…Is to keep writing.
I’ll admit: having started school (a Master’s in Computer Science; My Bachelor’s is in Economics), continued working part-time, and attempting to be a decent husband and father (to a seven-month old precious little girl), I’ve had a very difficult time keeping up with my writerly responsibilities. It’s difficult to find the motivation, energy, and interest in writing my weekly blog posts (I’ve decided doing two a week simply isn’t feasible. I’m going to start doing one a week whenever possible), do my weekly Critters Workshop review, and do my nightly writing for at least 5 minutes.
I frequently feel quite guilty because I’m not doing as well at the above as I’d like. But everything I have going on really makes me feel torn in multiple directions simultaneously. There have been more nights when it took me until the wee morning hours to finally bring myself to pull up Yarny, start the timer, and crank out a few hundred words. And there have been nights when I just had nutt’in. I put my fingers on the keyboard, think of my WIP, The Unchosen, and come up dry.
On those nights, whenever they happen, I’ve given myself permission. Number 1, I’ve given myself permission to suck. Number 2, I encourage myself to simply–at this stage–pour out any and all ideas that come to me and explore them (it’s like drilling an oil well: don’t stop until the damn thing runs dry). Number 3, I’ve given myself permission to write nothing which has anything to do with the story. Sometimes Number 3 results in 5 minutes of me complaining about how much I just want to be in bed, or how tired I am, or how guilty I feel about not being a better husband, father, employee, writer, student, etc. Sometimes I ramble about how excited I am about something I read in the news. And recently, more than one night I wrote a couple hundred words about my attempts to identify the best laptop for my needs as a computer scientist and writer. Aside: I prefer Windows, but after much ado, I discovered that no sufficiently powerful, capable, portable, quality machine existed in the Windows camp. Consider the Dell XPS 13. It has a great form factor, excellent construction, and a reputably good keyboard and trackpad. However, by comparison to the Macbook Air the screen was said to be “not as good,” and the top-end XPS 13 only came with a last-generation intel processor, last generation of integrated graphics (Intel HD 3000), and only 4GB ram. Likewise, the Asus Zenbook Prime was well-reviewed by the “experts” but very poorly reviewed by actually users (on Amazon.com). Also, the 11.6″ Zenbook Prime with the 1080p screen has apparently never, somehow, been released in the U.S. Basically, there was not a Windows computer available at any price which was the equal of the Macbook Air 11.6″. The upcoming release of new Windows 8 machines may change that–but if history tells us anything it is that Windows hardware makers just DON’T GET IT. They seem unable to create products that approximate Apple’s laptops in quality, style, and price. Let’s be honest. I spent $2200 on a maxed out 11.6 Macbook Air, but I doubt any Windows laptop maker would be able to provide the same specs for that price: current-generation i7 Intel CPU, Intel HD 4000 integrated graphics, 8GB ram, 512GB SSD hard drive, and a fantastic keyboard, trackpad, and screen. My new Macbook Air 11.6″ should arrive by Wednesday morning! My only hesitation is that, while I’ve never crashed the operating system, in past usage of a Mac, I successfully crashed multiple applications on it every single day. Not very impressive. Solid OS, crappy applications? Or does the nature of the OS make it difficult to create resilient applications? Anyway, I’ll install Windows 8 via Parallels on it so I can run whatever Windows programs I deem necessary.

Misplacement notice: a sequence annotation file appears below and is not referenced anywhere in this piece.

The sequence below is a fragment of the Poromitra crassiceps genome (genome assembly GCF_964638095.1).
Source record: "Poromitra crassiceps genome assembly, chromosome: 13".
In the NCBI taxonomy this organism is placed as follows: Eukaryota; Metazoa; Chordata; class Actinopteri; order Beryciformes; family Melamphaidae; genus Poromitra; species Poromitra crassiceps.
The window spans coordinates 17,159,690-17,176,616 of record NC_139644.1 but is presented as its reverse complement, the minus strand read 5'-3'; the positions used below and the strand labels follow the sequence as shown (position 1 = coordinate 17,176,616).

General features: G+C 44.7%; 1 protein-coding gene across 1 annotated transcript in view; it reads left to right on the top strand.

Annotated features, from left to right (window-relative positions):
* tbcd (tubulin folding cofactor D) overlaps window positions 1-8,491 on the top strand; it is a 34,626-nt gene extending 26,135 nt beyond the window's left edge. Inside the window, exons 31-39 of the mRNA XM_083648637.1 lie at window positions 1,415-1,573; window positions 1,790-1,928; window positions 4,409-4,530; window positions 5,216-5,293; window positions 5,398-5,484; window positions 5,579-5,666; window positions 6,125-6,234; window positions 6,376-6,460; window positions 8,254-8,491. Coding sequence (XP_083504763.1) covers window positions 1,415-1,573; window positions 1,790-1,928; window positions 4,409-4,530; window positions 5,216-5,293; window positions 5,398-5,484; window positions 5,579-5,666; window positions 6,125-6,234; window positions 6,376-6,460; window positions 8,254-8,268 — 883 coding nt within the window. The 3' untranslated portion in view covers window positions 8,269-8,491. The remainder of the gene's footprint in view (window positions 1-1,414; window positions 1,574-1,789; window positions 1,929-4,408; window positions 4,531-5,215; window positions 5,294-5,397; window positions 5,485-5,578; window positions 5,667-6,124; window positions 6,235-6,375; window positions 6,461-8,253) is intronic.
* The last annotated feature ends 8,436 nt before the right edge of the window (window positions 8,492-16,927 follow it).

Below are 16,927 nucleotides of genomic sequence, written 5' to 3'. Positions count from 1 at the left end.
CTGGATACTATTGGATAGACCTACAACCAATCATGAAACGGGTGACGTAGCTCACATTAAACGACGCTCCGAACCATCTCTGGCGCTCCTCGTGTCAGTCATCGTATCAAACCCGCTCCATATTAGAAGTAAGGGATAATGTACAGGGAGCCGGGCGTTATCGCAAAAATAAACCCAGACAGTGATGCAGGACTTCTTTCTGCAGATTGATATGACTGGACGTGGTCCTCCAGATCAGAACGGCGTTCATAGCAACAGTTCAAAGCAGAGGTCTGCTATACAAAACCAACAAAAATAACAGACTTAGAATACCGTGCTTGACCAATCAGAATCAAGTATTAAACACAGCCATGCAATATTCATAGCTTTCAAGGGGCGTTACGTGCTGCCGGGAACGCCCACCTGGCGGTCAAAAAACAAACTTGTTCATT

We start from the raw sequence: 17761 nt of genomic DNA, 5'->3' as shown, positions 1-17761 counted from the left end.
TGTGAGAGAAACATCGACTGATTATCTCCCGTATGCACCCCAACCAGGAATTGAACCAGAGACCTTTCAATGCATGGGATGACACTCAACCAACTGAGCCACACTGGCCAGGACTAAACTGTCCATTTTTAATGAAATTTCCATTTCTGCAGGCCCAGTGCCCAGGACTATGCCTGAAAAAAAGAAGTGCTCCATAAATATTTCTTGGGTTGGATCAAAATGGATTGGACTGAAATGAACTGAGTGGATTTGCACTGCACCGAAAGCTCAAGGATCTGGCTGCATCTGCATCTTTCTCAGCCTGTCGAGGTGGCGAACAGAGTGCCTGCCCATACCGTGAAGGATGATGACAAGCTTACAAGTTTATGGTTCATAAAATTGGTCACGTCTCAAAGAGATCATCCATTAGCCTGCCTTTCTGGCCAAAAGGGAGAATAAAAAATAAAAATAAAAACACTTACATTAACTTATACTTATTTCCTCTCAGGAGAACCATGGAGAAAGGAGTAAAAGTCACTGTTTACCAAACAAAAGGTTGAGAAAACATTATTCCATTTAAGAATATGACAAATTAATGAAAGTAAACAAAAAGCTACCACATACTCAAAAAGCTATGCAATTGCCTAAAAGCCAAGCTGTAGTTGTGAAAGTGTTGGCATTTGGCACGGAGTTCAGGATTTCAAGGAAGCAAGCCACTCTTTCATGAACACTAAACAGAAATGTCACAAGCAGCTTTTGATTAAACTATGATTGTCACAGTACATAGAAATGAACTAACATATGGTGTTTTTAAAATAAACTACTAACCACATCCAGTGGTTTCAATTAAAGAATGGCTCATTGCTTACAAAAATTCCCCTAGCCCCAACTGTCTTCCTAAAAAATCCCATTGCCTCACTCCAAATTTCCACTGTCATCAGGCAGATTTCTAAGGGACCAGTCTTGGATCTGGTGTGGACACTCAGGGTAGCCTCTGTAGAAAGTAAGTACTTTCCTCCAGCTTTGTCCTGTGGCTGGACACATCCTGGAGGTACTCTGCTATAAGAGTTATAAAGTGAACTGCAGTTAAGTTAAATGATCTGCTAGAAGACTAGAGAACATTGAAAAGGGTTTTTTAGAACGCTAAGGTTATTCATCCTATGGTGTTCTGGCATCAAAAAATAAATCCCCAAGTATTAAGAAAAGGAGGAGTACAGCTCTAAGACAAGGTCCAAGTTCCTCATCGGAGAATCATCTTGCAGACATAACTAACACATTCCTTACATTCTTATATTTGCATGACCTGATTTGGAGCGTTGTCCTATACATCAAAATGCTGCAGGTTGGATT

ANYWAY. Yes. When all else fails, I simply tell myself I MUST write for at least 5 minutes. Something. Anything. And I have for the past month. If you’re keeping score, via My Word Count page, you’ll note that the last month has seen me produce 21,177 words! That’s a lot of written expression! And, while it’s not structured since I’m in the unstructured, sketch-outline phase of brainstorming my book, a lot of it is pretty good. At this rate the sketch-outline/brainstorm of the book will almost be as long as the actual book itself when finished! Crazy. But, it needs to be recognized, that I am in my infancy as a writer. I’m still learning a lot about which methods and techniques work for me, and which don’t. So far I think the free-form outline process as been a great success. It allows me to simply open the doors to my creativity and let whatever my subconscious has come up with come out. But as a “newbie” at this, it will take some time before I discover my own unique efficient way of crafting engaging entertaining novels. What I’m doing now is a great way to start. I highly recommend it.
What has worked for you? Please comment below…